“Blue In Green”: Bill Evans described this in the liner notes as “a 10-measure circular form following a 4-measure introduction, and played by soloists in various augmentation and diminution of time values.” Most of you probably fell asleep reading that description at about the halfway point, but trust me, the result far outshines the technical characterization. The 10-measure form means that Miles is messing with your expectations, as it’s certainly not the twelve or thirty-two bars commonly used for many blues or traditional pop numbers. Hell, even the musicians had a hard time getting this one down, repeatedly stopping takes to reaffirm timing. They finally got it down on the fifth take to create one of the loveliest jazz pieces you’ll ever hear. Miles and Bill Evans get two solos each, sandwiched around Coltrane’s. The feel is late night reflection after a very sweet day; when Bill Evans doubles up and changes chords at twice the pace, it’s like remembering the highlight of that day, perhaps the long, dulcet kiss on the balcony as the sun went down, or the heart skipping at the beauty of a street scene or of wildflowers in a meadow. Coltrane’s middle piece slows things down considerably, like you’re letting it all sink in; the contrast between this solo and his work on “Freddie Freeloader” leaves you amazed at the man’s expressive range. Life is good.

“All Blues”: “Blue in Green” transported me to a dream world, but it’s easy to snap me out of those moods if you’re offering something with a little spice, like basic blues in 6/4 (the critical debate over whether it’s 6/4 or really 3/4 is exceedingly annoying). The tonal variation on the basic blues structure is the flatted sixth, one half-tone above where you’d expect. The vamp (the term used for a two-chord pattern repeated over and over) also serves to separate the various soloists, so “All Blues” is in some ways the piece best structured to highlight the differences between the soloists. Coltrane’s feels the hottest and bluesiest, definitely putting me back in the mood for more foreplay. Cannonball’s starts out hot and smooth but winds up making me smile again; his technique captures human-sounding grunts, head-shaking and splashes of free-spiritedness. Bill Evans’ solo is the most remarkable; his timing is so off-beat that the notes sound like they’re hanging in mid-air like when the world stopped in The Day the World Stood Still, but his resolutions are always on point. Kahn commented that “As easy-rolling as it all sounds, the effort of playing the same musical phrase over and over again—even for veteran musicians—is apparent as the tune ends . . . all breathe a sigh of relief.” Since the piece goes on for eleven-and-a-half minutes, that sigh is indeed heartfelt.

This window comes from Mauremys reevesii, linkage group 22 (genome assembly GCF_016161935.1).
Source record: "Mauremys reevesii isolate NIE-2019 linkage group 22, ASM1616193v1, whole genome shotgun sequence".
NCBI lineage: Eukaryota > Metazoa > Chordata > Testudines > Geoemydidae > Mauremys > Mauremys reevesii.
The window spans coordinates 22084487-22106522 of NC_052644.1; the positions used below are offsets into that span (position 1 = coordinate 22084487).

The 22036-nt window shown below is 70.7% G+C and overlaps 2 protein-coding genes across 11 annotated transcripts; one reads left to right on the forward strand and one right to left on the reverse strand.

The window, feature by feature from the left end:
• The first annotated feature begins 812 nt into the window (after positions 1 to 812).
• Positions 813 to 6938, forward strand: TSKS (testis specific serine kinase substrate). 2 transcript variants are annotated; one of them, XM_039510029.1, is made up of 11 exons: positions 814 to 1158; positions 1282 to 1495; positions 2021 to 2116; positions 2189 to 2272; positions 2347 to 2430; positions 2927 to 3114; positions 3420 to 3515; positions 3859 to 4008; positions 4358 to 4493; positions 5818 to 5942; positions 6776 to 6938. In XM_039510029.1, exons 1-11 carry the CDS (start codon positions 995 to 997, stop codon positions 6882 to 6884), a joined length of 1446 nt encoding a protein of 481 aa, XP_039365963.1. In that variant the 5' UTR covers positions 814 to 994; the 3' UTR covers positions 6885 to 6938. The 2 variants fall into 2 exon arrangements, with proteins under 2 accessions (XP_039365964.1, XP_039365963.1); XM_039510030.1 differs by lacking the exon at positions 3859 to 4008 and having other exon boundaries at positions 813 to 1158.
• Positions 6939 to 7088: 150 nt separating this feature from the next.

“Flamenco Sketches”: This precursor to Sketches of Spain stands on its own as an exceptional piece of music. Although you can hear the effect throughout, I think this is the piece where the natural acoustics of recording in a studio that used to be a Greek Orthodox Church really stand out. The solos soar up to those high ceilings, collecting natural reverberation that sounds so fresh and alive in comparison to the software-generated equivalent used today. This is the piece that best reveals truth of Miles Davis’ characterization of Bill Evans’ piano style: “crystal notes or sparkling water cascading down from some clear waterfall.” His solo, consisting of precisely played single notes or two-note combinations delivered with his exceptional ability to float over the beat, is like hearing flowers or drops of color. A complex piece that accesses several scales and modes, what is interesting to me is how little the Phrygian mode appears (those are the Spanish Scales that stamp a piece of music with an unmistakable Iberian flavor); after all, the piece is called “Flamenco Sketches.” It’s interesting because the combined effect is very Spanish/Moorish, which only goes to show that spending excessive energy on music theory can take you far away from the music. My partner is from Spain, and we’ve visited her family and friends several times. When I hear this piece, it calls up images of bougainvillea hanging over the balcony; warm, dry nights; the last drink in the tapas bar; the sleepy streets of Sevilla as dawn breaks on a Sunday morning. And yes, it’s also intensely romantic and always makes me want to kiss her and hold her close to me forever. Ahh!

Kind of Blue works on so many levels. As background to foreplay, there’s nothing better. For pure, simple musical enjoyment, it’s a bottomless glass of fascination. If you want to hear what it sounds like when human beings are in perfect sync with each other—something you almost never hear in the real world—this is it. It’s not only one of the greatest jazz albums, but the one that best demonstrates the essence of jazz: collaborative improvisation. There are no overdubs, no gimmicks, no software.

One of the wonderful things about moving to France is that I have friends who actually listen to jazz! Seattle had a couple of jazz clubs but I never found anyone who shared my passion and who could hold an intelligent conversation about jazz. It’s far more popular here than in the land of its birth. The other day I checked my play stats on iTunes and found that 42% of the music I listen to is jazz, 38% rock and its variants, 11% blues and R&B, and the rest an amalgam of Celtic, folk, world and singer/songwriter. I’ve deliberately limited my reviews of jazz albums because a.) I’m the Alt ROCK Chick and b.) my readers (mostly American) don’t seem to share my interest.

Sigh. Maybe someday Americans will recognize the truth of what Wynton Marsalis said in Ken Burns’ documentary, Jazz: that jazz is the true American art form because of its essential democracy. Jazz is where different people with different perspectives come together specifically to create something that melds different points of view. Given the fractious politics in America today, where everyone seems hellbent on shouting down the opposition and making a show of refusing to collaborate, Americans can learn a lot from their musical heritage.